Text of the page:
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It’s my first interview with a migrant worker and I am feeling like I am thick in the head. After nearly half an hour I still cannot make sense of Mark’s story. The company that hired him is not where he worked. The boss was not really the boss, but he was also the employment agent. The job a document says he should be doing was not what he was doing and the salary declared there was not what he was paid. I feel like I am in a room of curved mirrors; nothing was what it seemed.
Am I getting it all wrong? Is his accent too thick for me? Can a worker’s tale really be so complicated? Singapore is supposed to be a place where things are rule-bound, sometimes too rule-bound, yet what I am hearing is a bewildering disregard for rules and promises.
I lift my eyes to Alex Au, TWC2’s webmaster who is supervising my “training” as a writer, giving him a sad, almost desperate look that pleads, “Help me out here. I can’t figure out what his case is about.”
Alex shoots four or five quick questions to Mark – apparently well-aimed ones because he seems to be getting the answers he’s expecting – and within two minutes, Alex says to me with a wave of the hand, “Oh, it’s a common story.”
It’s a common story? Here’s a worker who may have been cheated every which way, and there are many more like him?
Let’s start from the beginning of Mark’s story – one which I pieced together slowly with Alex’s patient explanation nearly every step of the way.
“Hi, what’s your name?” I ask the worker.
“Mark,” he says.
I look at him, as Tamil as they come, and ask again, “I mean, what is your real name?”
“Mark,” he says. “Look.” He spreads open his special pass and points out that his official name is Arul Anthonysamy Mark Jalrinaj.
He really is Mark. Not Mohan or Murugan or some solid Indian name. Already things aren’t what they seem.
He met an employment agent in Chennai who promised him an office job – Mark has a Bachelor of Science qualification from a college – for $2,500 a month. Accepting it, he was given a letter from the Ministry of Manpower which showed that his work pass had been approved, with a salary of $2,950. Happy for the higher salary, he arrived in Singapore in May 2012.
Within two weeks, he was issued his brand new S- Pass. S-Passes are for jobs with salaries between $2,000 and $3,000. Companies may find it easier to get them compared to Work Permits (salaries below $2,000) because MOM quotas are not as restrictive.
He soon learnt that his employment agent was also his new boss. But even more astoundingly, says Mark, “My boss also Work Permit man.” He was an Indian national here in Singapore as a Work Permit holder.
Being new to Singapore, Mark didn’t understand how such things worked, so he didn’t think too much of it at first.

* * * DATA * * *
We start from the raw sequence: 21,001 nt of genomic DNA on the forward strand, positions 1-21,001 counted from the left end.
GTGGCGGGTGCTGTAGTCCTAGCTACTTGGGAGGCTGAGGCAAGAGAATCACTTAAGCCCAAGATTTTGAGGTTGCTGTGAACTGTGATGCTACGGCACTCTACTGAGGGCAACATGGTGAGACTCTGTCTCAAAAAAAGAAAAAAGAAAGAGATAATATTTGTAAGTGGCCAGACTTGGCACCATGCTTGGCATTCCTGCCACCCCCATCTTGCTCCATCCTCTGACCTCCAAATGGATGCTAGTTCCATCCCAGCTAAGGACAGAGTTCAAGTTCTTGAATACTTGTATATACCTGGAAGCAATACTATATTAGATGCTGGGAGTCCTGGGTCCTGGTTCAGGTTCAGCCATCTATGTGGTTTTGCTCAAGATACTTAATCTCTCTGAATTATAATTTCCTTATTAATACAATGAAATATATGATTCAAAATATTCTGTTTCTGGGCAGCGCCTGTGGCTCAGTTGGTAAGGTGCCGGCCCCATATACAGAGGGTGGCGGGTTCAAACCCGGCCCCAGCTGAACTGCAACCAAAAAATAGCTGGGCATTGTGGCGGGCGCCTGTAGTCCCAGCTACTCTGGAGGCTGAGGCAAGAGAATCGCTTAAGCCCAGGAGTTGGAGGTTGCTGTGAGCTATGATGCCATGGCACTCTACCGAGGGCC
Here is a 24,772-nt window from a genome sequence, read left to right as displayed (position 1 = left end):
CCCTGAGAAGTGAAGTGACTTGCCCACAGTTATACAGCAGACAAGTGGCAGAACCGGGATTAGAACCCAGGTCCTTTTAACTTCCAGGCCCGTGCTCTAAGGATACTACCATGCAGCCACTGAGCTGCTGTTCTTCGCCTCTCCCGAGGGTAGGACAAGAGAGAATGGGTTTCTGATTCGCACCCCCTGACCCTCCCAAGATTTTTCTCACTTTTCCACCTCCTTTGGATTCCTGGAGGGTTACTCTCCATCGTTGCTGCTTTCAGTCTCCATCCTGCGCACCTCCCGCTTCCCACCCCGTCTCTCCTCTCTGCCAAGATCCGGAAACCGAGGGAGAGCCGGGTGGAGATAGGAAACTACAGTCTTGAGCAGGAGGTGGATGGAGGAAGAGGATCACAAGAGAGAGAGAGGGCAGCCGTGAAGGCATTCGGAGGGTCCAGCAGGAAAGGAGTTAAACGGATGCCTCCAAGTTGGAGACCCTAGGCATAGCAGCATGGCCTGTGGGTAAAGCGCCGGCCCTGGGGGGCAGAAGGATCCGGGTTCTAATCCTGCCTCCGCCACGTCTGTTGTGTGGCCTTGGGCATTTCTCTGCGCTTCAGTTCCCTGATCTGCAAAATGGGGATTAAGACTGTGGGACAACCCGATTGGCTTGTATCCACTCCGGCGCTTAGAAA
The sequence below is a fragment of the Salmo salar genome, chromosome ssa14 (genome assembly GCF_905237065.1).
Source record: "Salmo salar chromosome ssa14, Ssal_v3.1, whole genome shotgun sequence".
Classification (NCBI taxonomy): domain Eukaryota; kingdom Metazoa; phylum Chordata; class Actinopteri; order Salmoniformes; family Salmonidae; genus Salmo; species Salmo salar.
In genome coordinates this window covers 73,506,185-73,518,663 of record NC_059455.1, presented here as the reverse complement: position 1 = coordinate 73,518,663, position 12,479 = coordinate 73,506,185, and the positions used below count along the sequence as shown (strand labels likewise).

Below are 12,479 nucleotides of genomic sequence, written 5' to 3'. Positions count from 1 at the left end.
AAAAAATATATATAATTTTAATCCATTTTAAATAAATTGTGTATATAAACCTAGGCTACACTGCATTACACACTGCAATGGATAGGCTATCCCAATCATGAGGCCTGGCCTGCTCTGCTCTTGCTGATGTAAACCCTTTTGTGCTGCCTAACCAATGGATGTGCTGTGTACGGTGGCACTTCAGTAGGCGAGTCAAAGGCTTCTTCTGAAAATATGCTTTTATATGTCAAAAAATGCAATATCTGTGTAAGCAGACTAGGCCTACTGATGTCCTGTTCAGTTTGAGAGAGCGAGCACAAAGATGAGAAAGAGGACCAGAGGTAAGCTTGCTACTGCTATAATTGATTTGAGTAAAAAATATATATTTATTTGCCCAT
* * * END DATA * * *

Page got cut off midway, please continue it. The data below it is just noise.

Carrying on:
Almost immediately, surprises ambushed him. He was sent to work as a construction labourer somewhere in Bukit Panjang. “I tell my boss, this is not the work I suppose to do,” Mark recalls. “But he say if I don’t do, he send me back. I pay money six thousand dollar, how can I go back?”
So Mark was resigned to his fate and was posted to a different site, near Dhoby Ghaut.
It wasn’t long before he realised that the project didn’t even belong to the company that hired him. He was merely a “supply worker” seconded to another contractor’s worksite.
Even more troubling was the realisation that something fishy was going on. He noted that other workers at the site were Work Permit holders paid between $18 and $22 a day, a far cry from his S Pass salary of $2,950 a month.
In any case, he was nowhere close to getting his stated salary. In June, the first full month he worked, he was given just $200 in cash. In July, $1,000. No more money would follow in August.
He confronted his boss about it but didn’t get a satisfactory reply. Then in September, he was told that his company had “no more work” for him.
Early October, he made his way to the Manpower Ministry (MOM) to lodge a complaint about unpaid salary, only to be told that his S-Pass had been cancelled more than a month earlier on 25 August.
“MOM officer tell me the company not pay levy, so MOM cut the permit. But company also not tell me before.”
It was also from MOM that he learnt that the “boss” wasn’t really the boss. “The company owner is a lady, they tell me.” He has never met her.
Mark has now provided the investigating officer at MOM with as many leads as he can think of. He is hoping for a quick resolution and recovering the salary that he is owed. But whether the “boss” has absconded to India and out of reach of Singapore law, he does not know.
Says Alex: “TWC2 has seen several such cases. The lure of ‘agent money’ is the key problem. The profit is made at the recruitment stage – in this case, Mark paid $6,000 – and whether or not the company actually has work for the workers they bring in seems to be secondary.”
The difficulty is that this is a cross-border problem. Even so, says Alex, “MOM can come down much harder on those they catch, to make an example of them.
“Otherwise, they just create more problems for MOM itself to solve, not to mention the loss and suffering by otherwise hardworking people just wanting to make an honest living.”
TWC2 is an organization that is dedicated to assisting low-wage migrant workers when they are in difficulty. We are motivated by a sense of fairness and humanity, though our caseload often exceeds our